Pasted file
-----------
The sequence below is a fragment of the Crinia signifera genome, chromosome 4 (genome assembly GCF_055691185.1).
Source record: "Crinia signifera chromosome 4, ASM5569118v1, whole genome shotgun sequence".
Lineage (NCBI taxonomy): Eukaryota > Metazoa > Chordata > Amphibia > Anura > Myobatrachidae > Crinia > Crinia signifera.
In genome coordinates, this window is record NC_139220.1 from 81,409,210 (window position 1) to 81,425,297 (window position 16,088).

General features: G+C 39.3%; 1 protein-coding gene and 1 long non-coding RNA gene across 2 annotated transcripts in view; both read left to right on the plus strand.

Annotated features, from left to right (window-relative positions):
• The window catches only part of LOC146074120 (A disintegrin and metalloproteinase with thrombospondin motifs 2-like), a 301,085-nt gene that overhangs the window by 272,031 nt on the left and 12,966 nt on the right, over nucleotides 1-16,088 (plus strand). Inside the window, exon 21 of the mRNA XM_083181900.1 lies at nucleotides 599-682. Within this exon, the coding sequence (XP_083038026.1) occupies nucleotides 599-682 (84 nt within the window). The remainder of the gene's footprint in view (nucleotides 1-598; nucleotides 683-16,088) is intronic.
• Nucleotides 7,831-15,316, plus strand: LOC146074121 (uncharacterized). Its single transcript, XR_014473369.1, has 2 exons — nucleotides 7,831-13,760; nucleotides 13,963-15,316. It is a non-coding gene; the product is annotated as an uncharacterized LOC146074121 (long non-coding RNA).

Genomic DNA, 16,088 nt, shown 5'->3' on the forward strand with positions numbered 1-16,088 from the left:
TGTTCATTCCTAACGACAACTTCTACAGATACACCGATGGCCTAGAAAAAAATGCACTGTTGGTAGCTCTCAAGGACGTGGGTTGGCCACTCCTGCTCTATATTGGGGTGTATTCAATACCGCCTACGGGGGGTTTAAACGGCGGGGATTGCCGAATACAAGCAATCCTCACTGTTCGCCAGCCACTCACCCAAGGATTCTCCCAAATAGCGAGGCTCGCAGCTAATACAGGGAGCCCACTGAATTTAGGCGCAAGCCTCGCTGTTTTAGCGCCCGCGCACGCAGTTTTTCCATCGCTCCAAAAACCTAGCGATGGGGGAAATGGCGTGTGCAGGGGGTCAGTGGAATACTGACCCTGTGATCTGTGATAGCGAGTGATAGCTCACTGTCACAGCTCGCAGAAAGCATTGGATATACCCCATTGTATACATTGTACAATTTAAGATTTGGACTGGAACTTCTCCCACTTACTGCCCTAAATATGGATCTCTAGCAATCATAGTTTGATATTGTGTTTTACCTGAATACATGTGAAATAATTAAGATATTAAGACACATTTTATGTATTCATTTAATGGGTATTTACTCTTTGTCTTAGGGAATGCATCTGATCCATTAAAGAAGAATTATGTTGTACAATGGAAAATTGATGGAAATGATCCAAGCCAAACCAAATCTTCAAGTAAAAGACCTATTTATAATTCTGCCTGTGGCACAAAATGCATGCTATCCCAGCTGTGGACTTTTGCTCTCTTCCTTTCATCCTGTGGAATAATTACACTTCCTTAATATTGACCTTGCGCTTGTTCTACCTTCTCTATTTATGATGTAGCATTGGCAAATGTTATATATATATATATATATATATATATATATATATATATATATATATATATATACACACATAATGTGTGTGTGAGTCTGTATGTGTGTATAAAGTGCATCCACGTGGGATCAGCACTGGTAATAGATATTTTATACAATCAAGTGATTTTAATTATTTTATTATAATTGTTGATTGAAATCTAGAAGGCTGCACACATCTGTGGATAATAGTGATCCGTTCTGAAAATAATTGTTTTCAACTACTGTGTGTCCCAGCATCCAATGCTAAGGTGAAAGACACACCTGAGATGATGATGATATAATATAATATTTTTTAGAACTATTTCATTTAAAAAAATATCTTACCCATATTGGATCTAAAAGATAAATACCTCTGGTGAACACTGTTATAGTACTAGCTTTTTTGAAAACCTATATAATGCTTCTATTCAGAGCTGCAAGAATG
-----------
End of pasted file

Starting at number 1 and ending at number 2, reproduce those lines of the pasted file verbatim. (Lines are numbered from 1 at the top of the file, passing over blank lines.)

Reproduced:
The sequence below is a fragment of the Crinia signifera genome, chromosome 4 (genome assembly GCF_055691185.1).
Source record: "Crinia signifera chromosome 4, ASM5569118v1, whole genome shotgun sequence".